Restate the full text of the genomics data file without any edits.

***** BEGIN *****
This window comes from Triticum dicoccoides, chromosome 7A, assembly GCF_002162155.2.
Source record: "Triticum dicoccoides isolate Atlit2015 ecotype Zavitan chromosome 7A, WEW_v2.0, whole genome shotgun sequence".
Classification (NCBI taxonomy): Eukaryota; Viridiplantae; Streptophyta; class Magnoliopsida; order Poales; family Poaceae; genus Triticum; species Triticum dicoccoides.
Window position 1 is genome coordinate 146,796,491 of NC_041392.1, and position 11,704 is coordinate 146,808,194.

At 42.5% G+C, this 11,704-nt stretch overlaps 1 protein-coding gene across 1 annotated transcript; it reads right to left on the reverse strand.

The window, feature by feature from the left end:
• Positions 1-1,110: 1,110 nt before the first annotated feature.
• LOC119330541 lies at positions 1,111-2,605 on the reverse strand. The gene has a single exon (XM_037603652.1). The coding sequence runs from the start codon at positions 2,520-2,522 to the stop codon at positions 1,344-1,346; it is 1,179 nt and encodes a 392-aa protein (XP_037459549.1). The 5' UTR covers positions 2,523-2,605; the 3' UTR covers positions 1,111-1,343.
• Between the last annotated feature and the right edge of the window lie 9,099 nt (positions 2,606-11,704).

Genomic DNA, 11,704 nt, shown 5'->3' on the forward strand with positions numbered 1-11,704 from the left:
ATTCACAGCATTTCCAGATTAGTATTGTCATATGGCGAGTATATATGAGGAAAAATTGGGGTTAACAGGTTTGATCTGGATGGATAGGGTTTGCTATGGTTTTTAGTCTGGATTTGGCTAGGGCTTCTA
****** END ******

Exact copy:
This window comes from Triticum dicoccoides, chromosome 7A, assembly GCF_002162155.2.
Source record: "Triticum dicoccoides isolate Atlit2015 ecotype Zavitan chromosome 7A, WEW_v2.0, whole genome shotgun sequence".
Classification (NCBI taxonomy): Eukaryota; Viridiplantae; Streptophyta; class Magnoliopsida; order Poales; family Poaceae; genus Triticum; species Triticum dicoccoides.
Window position 1 is genome coordinate 146,796,491 of NC_041392.1, and position 11,704 is coordinate 146,808,194.

At 42.5% G+C, this 11,704-nt stretch overlaps 1 protein-coding gene across 1 annotated transcript; it reads right to left on the reverse strand.

The window, feature by feature from the left end:
• Positions 1-1,110: 1,110 nt before the first annotated feature.
• LOC119330541 lies at positions 1,111-2,605 on the reverse strand. The gene has a single exon (XM_037603652.1). The coding sequence runs from the start codon at positions 2,520-2,522 to the stop codon at positions 1,344-1,346; it is 1,179 nt and encodes a 392-aa protein (XP_037459549.1). The 5' UTR covers positions 2,523-2,605; the 3' UTR covers positions 1,111-1,343.
• Between the last annotated feature and the right edge of the window lie 9,099 nt (positions 2,606-11,704).

Genomic DNA, 11,704 nt, shown 5'->3' on the forward strand with positions numbered 1-11,704 from the left:
ATTCACAGCATTTCCAGATTAGTATTGTCATATGGCGAGTATATATGAGGAAAAATTGGGGTTAACAGGTTTGATCTGGATGGATAGGGTTTGCTATGGTTTTTAGTCTGGATTTGGCTAGGGCTTCTA